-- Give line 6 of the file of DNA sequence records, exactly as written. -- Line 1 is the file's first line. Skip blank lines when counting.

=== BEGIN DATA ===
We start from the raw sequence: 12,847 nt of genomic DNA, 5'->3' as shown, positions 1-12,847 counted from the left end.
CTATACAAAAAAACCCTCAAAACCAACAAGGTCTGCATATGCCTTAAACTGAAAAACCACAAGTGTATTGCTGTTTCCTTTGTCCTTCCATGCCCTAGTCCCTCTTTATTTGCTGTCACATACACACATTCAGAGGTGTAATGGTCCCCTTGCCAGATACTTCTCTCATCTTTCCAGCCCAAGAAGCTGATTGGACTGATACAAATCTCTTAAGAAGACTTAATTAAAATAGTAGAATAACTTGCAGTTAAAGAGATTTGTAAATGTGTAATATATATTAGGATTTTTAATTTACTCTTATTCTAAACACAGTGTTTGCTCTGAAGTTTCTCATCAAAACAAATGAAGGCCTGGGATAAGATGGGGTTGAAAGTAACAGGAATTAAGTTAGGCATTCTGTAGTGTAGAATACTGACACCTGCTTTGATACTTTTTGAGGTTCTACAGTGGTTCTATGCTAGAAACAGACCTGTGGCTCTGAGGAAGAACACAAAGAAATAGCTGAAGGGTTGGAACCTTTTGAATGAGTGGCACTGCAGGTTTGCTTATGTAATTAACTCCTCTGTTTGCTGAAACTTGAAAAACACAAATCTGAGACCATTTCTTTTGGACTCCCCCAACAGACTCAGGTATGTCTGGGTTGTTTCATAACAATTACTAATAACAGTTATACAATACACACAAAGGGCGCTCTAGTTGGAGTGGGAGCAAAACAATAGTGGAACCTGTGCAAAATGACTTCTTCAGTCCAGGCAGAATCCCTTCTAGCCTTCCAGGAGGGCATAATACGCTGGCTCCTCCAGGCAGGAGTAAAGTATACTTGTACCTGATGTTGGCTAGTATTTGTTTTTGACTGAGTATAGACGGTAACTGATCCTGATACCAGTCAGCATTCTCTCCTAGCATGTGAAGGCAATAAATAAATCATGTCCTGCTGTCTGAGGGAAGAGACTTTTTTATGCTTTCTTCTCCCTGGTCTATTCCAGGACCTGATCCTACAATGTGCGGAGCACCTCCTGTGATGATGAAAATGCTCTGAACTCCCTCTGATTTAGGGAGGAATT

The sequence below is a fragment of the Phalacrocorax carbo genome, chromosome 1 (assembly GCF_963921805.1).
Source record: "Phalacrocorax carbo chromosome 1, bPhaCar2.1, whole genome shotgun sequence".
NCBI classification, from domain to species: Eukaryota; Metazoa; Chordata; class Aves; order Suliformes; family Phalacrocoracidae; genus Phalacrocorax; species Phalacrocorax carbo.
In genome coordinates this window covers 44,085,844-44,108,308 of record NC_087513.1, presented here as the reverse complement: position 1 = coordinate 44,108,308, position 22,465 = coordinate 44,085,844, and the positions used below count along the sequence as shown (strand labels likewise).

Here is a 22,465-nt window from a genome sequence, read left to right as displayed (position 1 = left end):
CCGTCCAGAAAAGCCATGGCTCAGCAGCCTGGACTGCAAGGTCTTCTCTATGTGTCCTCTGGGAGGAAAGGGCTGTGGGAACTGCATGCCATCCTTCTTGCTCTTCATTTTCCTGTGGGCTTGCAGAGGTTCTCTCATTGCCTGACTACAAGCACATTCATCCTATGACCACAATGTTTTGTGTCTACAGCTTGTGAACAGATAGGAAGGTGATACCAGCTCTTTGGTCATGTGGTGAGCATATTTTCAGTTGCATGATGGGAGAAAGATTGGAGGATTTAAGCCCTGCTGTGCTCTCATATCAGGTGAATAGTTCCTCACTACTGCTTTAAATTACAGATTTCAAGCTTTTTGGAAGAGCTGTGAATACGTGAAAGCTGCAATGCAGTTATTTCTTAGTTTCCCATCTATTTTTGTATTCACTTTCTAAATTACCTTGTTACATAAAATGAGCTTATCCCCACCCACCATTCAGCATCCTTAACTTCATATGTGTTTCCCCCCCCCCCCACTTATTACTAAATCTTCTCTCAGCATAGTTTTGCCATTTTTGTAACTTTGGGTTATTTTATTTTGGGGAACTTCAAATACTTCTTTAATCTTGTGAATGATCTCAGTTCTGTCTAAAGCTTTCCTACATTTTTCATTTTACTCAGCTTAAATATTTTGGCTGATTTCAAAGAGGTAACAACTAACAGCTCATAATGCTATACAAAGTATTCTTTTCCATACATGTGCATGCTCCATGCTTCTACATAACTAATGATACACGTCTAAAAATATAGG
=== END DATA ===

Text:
In genome coordinates this window covers 44,085,844-44,108,308 of record NC_087513.1, presented here as the reverse complement: position 1 = coordinate 44,108,308, position 22,465 = coordinate 44,085,844, and the positions used below count along the sequence as shown (strand labels likewise).